are and spent a fantastic hot and sweaty couple of hours roaming the spectactular gardens and listening to a very knowledgable orchid expert. There were also a heap of local birds in one section of the garden and I got to see a male bird of paradise for the first time. So very impressive. When we returned to the yacht club, Lealah and I had lunch (I tried the vege burger with chips and salad = yum) and then headed home. I spent the afternoon with Maggie trying yet again to get a start to my bilum bag. Lets just say I really suck at it. But at least this time, I started the actual bag, but again I have to pull it apart and start again because it was too loose. Oh well, next week. I dropped Maggie home that afternoon which was an experience of its own. I usually get Steve to go with me when I have dropped her off in the past, but I did it. And then I headed to the yacht club for an hour and a half of rowing with the canoe club. This time I was in a boat with 4 other women who were also new and the tutor who spent the time showing us how to use the oar correctly and pace etc. It was great. I can't tell you how very beautifully serene it is out in the middle of the harbour even with the tutor calling out instructions. One of the canoes overturned but luckily there was a tug boat in the immediate area and they were towed in. Not good. But still a great afternoon. I met up with Les and Lealah afterwards for dinner so that I wasn't driving home in the dark on my own. It was a great day all up.
Wednesday morning started out with my first committee meeting of Buk Bilong Pikinnini which was held in the apartment of one of the members. I met a heap of ladies and was officially signed up as one of the book sort organisers. This is going to be made easy very soon because the shipping containers are going to be moved onto our compound very soon. And I also said that I would help organise the fundraising. What did I do that for??????? What a daunting task. I plan to do a bit of googling to get some ideas. Oh well, if you are
going to do something, aim high. The morning extended into the early afternoon, so after I left, I grabbed a few bits at the grocery store and came home to get some lunch organised for Maggie and myself. We spent the afternoon cooking another chicken dish, this time with Taro which was very nice. I now plan to try it roasted.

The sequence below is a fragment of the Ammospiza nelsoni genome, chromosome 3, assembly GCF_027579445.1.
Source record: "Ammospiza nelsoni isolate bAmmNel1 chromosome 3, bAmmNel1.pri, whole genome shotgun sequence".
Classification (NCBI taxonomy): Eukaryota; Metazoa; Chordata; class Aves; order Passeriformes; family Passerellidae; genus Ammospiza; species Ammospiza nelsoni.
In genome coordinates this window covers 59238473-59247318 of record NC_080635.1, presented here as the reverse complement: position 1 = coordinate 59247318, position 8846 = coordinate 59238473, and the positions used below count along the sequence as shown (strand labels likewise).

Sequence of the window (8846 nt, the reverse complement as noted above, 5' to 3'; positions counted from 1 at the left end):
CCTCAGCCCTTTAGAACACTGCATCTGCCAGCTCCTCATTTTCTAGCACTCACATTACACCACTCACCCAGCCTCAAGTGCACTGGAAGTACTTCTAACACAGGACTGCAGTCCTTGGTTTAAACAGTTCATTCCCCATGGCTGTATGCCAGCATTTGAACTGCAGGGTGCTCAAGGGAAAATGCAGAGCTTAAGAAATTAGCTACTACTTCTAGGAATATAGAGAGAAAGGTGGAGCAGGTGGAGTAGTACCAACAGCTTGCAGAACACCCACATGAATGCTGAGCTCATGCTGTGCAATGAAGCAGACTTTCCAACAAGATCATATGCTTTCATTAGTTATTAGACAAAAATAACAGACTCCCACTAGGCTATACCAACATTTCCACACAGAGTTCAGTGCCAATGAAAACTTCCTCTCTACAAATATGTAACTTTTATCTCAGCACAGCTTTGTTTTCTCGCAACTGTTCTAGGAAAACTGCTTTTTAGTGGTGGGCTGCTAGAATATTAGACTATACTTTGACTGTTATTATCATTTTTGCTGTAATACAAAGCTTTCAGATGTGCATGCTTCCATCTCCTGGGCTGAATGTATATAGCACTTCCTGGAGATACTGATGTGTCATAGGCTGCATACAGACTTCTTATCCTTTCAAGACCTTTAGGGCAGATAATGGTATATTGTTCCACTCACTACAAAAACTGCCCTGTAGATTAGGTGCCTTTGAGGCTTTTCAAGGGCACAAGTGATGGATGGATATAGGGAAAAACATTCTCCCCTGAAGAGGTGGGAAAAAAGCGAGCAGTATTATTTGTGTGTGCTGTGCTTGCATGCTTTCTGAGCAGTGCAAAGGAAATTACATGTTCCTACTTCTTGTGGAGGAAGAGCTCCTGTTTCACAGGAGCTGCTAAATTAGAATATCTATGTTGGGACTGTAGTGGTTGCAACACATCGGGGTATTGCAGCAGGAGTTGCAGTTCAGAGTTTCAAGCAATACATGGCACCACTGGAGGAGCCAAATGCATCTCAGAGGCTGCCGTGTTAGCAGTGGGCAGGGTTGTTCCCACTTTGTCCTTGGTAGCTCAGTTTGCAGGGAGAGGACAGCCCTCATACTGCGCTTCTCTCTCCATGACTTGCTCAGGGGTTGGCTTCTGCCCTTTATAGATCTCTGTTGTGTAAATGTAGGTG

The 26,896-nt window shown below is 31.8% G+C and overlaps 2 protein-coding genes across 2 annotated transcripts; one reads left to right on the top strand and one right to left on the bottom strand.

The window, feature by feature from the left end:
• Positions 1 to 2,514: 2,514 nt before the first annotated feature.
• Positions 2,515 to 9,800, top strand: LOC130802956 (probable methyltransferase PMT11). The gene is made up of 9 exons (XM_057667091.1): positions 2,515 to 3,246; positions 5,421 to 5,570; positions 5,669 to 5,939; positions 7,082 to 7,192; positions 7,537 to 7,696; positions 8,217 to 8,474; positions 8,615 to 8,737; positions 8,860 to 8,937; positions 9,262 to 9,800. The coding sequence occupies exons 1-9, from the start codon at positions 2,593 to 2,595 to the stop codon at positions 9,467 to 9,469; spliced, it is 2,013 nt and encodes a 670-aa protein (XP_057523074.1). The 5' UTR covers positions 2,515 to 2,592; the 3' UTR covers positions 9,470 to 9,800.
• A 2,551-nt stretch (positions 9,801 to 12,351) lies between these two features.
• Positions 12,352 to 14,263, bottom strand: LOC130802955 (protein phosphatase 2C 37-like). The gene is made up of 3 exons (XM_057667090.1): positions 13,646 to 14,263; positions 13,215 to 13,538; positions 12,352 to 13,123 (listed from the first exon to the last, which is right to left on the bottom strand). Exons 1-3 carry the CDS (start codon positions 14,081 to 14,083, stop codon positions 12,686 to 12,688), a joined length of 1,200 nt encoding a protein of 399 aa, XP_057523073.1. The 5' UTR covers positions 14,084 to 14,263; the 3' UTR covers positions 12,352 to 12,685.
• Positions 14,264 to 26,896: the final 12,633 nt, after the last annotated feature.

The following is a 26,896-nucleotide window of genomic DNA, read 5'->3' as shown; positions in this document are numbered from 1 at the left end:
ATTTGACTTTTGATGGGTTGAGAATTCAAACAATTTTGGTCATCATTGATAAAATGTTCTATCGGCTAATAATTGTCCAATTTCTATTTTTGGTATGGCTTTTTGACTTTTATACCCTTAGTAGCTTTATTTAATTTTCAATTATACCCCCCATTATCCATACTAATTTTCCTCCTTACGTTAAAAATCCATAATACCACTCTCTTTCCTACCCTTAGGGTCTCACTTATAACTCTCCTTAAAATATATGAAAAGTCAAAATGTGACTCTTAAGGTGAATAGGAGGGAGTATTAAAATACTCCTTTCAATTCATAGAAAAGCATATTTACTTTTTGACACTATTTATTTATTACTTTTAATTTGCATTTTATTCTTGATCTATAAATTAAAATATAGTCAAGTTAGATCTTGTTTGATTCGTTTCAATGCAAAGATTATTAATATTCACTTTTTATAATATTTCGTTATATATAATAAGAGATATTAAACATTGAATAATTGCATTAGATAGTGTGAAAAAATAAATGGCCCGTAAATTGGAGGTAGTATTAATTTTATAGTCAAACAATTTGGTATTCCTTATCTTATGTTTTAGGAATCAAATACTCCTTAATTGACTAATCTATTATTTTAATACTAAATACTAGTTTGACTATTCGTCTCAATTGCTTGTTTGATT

8 - 10 pieces of chicken
2 tins of coconut milk
Cut the hard skin off the taro and cut into large pieces. Add to a big pot. Wash the chicken pieces and place on top of the taro. Put in a small amount of water, probably about 2cm, add some salt, cover with a lid or alfoil and put on a medium heat until the chicken is cooked and the taro is softish - you should be able to put a fork into it easily. This will probably take an hour or so. Add the coconut milk and some stock cube and allow to simmer for about half an hour on really low heat. Eat. Yum
Maggie and I watched a movie and then I took her home again, went for a quick walk at the yacht club and then came home. I ate dinner and then went out for an hour or so with Les and Lealah to the yacht club for the key draw. It was again a good day and night.
I woke up on Thursday morning feeling a little off. I hadn't slept well and almost phoned to cancel the plans to visit the hospital library with Lesley. But I decided to go and I'm so glad i did. It was the most heartbreakingly fascinating day. I was to meet Lesley at her house which is near the Ela Beach Hotel, but I couldn't find her house so I stayed at the Ela Beach Hotel for her to pick me up. She arrived shortly after with Leanne who is the head teacher librarian for the BBP. Leanne works from head office and goes out to all the libraries